To determine whether multiple conformers contribute to the I + Na+ spectrum in Figure 3b, we exploit the photochemical hole burning method [18, 23, 24, 25, 26]. This involves an IR-IR double resonance scheme carried out with two tunable IR lasers and three stages of mass selection (IR2MS3). The first MS stage isolates a parent mass for interaction with a scanning IR laser (the pump), and the second stage of MS separates the undissociated, tagged parent mass from the fragments generated by resonant excitation at the first laser crossing. A second IR laser (the probe) then interrogates the undissociated, tagged parent ion, and photofragments from this excitation are isolated with the third MS stage. To acquire a conformer-specific spectrum, the probe laser is fixed at a particular resonance, and the pump laser is scanned through the entire spectrum. In this way, whenever the pump laser excites a resonance that is also associated with the transition probed by the fixed probe laser, the probe fragment ion signal is decreased, and the complete spectrum associated with that species appears as dips in the probe laser signal because of the depletion in the population of this conformer by the scanning pump laser.
The acid group is more complicated, however, as is evident in trace 5c. 13C labeling at the central carbon atom of the carboxylate group displaces two bands: the sharp 1777 cm−1 feature at the expected location for a free acid functionality (v CO COOH , green), and the interloper (†, red) that was identified in the IR-IR hole burning study as arising from a second conformer. Thus, the acid group is unambiguously identified as the carrier of the † feature, which is red-shifted from that arising from a free acid by about 50 cm−1 and thus denoted v CO COOH bound . We note that a similar situation was observed earlier in the case of the SarSarH+ dipeptide spectrum , where an intramolecular H-bond to the acid carbonyl group in one of its conformers displayed a significant (24 cm−1) red-shift in the C=O stretching frequency.
Metabolite Identification through the OH Stretching Bands in the Vibrational Spectra of the Cold Na+ Complexes
To address the hypothetical issue where it is important to differentiate between structural isomers (in addition to the natural metabolite), we synthesized III with the hydroxyl group at the terminal C5 position (structure indicated on the lower right in Figure 1, with synthetic pathway detailed in SI). We note that these two compounds would present a challenging case for the widely used MS2 approach for metabolite identification , since they yield identical fragmentation patterns as illustrated in Figure S2.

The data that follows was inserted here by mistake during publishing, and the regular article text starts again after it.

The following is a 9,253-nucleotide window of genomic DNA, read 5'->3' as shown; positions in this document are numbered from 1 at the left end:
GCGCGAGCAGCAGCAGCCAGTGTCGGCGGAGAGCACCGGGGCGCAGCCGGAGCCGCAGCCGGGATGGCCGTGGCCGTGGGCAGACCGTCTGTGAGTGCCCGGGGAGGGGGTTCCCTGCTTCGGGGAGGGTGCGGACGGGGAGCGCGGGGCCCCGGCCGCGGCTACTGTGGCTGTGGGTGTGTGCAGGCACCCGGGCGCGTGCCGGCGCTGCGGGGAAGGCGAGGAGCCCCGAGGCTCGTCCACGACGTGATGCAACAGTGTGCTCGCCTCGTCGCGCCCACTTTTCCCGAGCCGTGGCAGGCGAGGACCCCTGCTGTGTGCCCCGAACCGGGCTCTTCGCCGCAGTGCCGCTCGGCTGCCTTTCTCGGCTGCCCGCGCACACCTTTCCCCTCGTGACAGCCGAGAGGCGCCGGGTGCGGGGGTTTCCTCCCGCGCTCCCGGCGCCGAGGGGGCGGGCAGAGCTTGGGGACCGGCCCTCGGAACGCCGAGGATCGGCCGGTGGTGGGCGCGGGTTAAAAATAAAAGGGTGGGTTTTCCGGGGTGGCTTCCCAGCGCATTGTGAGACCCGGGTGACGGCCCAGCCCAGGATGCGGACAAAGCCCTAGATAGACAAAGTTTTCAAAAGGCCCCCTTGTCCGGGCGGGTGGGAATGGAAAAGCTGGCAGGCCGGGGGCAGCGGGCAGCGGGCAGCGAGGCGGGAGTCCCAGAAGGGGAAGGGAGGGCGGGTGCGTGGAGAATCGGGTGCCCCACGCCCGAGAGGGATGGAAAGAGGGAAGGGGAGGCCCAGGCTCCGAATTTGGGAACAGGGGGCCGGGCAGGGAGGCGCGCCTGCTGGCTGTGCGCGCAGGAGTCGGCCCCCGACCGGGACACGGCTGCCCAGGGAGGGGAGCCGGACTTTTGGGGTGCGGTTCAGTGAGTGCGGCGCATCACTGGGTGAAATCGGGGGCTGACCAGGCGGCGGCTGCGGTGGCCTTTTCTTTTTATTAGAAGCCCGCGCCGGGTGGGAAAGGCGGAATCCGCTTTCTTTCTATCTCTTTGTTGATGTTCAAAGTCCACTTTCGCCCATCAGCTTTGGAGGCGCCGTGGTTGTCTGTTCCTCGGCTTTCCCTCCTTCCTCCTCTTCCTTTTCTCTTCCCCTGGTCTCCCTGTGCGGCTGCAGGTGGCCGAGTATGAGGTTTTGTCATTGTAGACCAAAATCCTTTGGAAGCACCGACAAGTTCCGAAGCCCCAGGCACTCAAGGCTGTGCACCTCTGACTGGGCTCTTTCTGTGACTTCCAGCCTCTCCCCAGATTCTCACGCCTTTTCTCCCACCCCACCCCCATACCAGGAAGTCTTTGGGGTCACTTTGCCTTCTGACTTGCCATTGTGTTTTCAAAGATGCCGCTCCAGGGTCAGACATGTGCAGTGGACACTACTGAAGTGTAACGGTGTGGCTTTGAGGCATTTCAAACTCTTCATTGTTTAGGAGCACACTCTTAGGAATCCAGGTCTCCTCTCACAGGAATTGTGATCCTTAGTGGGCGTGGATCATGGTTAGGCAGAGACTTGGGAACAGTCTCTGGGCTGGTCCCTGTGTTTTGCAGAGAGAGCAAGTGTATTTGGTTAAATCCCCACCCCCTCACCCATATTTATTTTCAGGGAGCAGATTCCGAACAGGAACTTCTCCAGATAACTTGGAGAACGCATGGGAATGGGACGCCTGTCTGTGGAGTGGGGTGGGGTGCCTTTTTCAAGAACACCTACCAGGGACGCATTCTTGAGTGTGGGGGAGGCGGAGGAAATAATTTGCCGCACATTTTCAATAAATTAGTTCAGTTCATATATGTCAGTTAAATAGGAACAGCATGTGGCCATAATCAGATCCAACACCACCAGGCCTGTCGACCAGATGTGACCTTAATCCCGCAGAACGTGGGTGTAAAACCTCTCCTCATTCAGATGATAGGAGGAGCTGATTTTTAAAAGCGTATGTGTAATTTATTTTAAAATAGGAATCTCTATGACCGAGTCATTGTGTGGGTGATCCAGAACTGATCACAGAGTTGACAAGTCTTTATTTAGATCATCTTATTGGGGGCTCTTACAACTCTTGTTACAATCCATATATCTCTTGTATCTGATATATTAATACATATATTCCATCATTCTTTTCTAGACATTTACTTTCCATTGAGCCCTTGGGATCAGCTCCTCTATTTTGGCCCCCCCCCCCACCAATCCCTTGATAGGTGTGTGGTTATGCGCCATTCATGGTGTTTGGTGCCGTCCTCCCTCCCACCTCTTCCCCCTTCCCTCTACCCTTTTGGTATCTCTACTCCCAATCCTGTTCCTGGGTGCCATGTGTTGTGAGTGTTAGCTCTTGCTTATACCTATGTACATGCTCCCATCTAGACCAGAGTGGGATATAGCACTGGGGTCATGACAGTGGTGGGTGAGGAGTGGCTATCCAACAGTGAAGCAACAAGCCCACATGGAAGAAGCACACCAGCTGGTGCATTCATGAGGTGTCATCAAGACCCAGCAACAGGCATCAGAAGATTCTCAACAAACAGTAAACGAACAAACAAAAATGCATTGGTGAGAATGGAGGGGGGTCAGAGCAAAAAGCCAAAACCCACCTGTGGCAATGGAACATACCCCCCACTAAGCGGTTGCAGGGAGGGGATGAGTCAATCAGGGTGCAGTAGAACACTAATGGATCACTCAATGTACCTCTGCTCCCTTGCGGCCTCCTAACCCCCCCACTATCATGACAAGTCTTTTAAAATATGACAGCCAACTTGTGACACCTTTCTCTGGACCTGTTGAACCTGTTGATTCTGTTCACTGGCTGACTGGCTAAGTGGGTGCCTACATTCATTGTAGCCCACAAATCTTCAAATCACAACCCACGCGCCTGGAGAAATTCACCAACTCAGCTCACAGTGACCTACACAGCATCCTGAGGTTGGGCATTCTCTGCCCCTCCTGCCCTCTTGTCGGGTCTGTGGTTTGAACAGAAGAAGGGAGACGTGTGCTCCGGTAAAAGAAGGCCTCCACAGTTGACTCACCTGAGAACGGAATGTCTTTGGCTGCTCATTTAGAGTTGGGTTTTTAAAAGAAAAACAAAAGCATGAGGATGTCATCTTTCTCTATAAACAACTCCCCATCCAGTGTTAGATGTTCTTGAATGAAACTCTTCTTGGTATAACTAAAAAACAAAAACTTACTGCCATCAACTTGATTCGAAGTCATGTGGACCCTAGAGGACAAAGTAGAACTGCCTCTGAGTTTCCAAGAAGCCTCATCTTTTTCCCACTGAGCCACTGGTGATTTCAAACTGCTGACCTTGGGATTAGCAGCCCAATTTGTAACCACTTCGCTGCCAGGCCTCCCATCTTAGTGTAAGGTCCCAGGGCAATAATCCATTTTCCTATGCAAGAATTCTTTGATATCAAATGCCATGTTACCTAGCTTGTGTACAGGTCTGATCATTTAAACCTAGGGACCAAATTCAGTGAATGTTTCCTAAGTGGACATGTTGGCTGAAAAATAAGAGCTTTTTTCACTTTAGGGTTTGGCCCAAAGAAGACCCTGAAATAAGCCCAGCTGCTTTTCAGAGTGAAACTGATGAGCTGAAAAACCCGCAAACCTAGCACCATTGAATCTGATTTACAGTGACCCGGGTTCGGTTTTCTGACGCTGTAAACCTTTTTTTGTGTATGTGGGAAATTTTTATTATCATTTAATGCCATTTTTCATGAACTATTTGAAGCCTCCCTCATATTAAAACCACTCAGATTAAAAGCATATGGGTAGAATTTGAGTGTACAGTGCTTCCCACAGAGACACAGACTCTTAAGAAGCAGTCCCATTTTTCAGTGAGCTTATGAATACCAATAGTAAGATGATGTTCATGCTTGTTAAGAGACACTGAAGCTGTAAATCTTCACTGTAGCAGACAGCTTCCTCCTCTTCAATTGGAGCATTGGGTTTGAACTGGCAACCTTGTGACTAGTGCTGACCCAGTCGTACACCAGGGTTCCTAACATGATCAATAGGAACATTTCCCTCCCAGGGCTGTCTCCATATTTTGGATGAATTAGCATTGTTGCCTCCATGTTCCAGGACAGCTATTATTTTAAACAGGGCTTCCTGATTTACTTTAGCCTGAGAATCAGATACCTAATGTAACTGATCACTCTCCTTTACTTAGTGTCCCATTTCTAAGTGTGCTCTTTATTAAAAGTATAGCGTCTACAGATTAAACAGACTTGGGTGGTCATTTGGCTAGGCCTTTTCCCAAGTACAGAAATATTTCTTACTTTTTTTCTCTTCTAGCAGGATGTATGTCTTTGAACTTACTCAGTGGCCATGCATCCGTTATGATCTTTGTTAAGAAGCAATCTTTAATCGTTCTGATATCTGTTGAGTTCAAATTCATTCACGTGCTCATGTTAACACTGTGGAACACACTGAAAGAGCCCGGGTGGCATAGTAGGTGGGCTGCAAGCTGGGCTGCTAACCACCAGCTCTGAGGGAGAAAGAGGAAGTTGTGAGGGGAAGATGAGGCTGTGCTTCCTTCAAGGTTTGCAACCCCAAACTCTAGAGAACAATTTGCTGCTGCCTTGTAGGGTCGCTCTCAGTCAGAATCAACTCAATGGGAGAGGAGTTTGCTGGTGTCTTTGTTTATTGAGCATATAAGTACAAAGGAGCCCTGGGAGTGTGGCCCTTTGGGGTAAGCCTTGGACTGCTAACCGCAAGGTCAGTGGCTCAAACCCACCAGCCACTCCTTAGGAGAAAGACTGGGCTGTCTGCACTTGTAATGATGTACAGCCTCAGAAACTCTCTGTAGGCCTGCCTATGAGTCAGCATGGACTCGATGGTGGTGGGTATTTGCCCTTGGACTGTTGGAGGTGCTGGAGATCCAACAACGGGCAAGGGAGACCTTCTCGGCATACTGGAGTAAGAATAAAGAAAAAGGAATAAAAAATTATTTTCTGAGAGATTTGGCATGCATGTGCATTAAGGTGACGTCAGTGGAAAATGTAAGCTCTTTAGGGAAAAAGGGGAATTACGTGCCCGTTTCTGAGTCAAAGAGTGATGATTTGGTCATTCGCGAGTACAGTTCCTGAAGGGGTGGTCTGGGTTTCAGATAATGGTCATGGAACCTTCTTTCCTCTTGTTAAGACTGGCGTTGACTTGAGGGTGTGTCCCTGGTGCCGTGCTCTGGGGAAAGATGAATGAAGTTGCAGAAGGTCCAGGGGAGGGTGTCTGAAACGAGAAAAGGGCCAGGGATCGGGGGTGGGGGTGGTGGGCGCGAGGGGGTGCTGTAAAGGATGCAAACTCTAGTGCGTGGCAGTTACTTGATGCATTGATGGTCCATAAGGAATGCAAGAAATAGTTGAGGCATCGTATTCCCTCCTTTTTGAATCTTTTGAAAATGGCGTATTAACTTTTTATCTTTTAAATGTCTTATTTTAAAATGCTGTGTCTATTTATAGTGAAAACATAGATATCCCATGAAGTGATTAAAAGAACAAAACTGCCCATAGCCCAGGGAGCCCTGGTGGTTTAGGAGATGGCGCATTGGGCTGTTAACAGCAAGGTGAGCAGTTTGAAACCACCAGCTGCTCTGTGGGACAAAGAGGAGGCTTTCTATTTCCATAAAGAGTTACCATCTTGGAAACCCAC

The spectroscopic behavior of the hydroxylated derivatives emphasizes the fact that the differentiation arises from the local folded forms of conformers at low temperature. This also creates interesting possibilities for enhanced discrimination techniques where a strategic guest molecule is docked to the target species in a manner that optimizes host–guest interactions for a specific isomer. This yields an IR variant of molecular recognition methods that have been demonstrated in a mass spectrometric venue for chiral recognition [31, 32, 33].
We illustrated how messenger tagging vibrational spectroscopy can be used to differentiate metabolites in small molecule drug discovery within the context of structural mass spectrometry. The importance of the charging mechanism was explored by recording the vibrational spectra of protonated, deprotonated, and sodiated ions, with the result that only the sodiated ions yield clear bands associated with the NH, OH, and CO functionalities, whereas the other charging schemes yield intermolecular H-bonds, which complicate and obscure these features. The sodiated parent ion of Valsartan was observed in two conformations, which yield very different characteristic absorptions for the functional groups. These patterns were identified using conformer-selective IR-IR double resonance spectroscopy combined with site-specific isotopic substitution, and assigned to different classes of metal coordination and intramolecular H-bonding. We then obtained the vibrational spectra of the sodiated Valsartan metabolite and a synthetic isomer, which differ only in the addition of a hydroxyl group at either the C4 or C5 position of the valeroyl alkyl chain. The spectra of both sodiated derivatives were simpler than that of the parent as they exhibit only one of the conformers adopted by the sodiated parent. The sharp, free OH transitions of the hydroxyl groups are separated by over 160 cm−1, thus enabling a clear differentiation of the derivatives by coupling vibrational spectroscopy with the sensitivity of mass spectrometry. The large shift between the two fundamentals is discussed in terms of their likely intramolecular H-bonding interactions, thus highlighting the importance of quenching the internal energy of these conformationally flexible systems prior to analysis with vibrational spectroscopy. From these results, we suggest the potential role of neutral complex formation with strategically chosen partners based on molecular recognition as a way to further refine the selectivity afforded by cryogenic ion chemistry and spectroscopy.
M.A.J. thanks the National Science Foundation for support under grant number CHE-1465100. This work was supported in part by the Yale University Faculty of Arts and Sciences High Performance Computing Facility (and staff). A.B. acknowledges financial support from the National Science Foundation through the HBCU-UP award no. 1505095. We also thank Nan Yang and Chinh Duong for their work on the updated instrumental capabilities utilized in this experiment (Figure 2).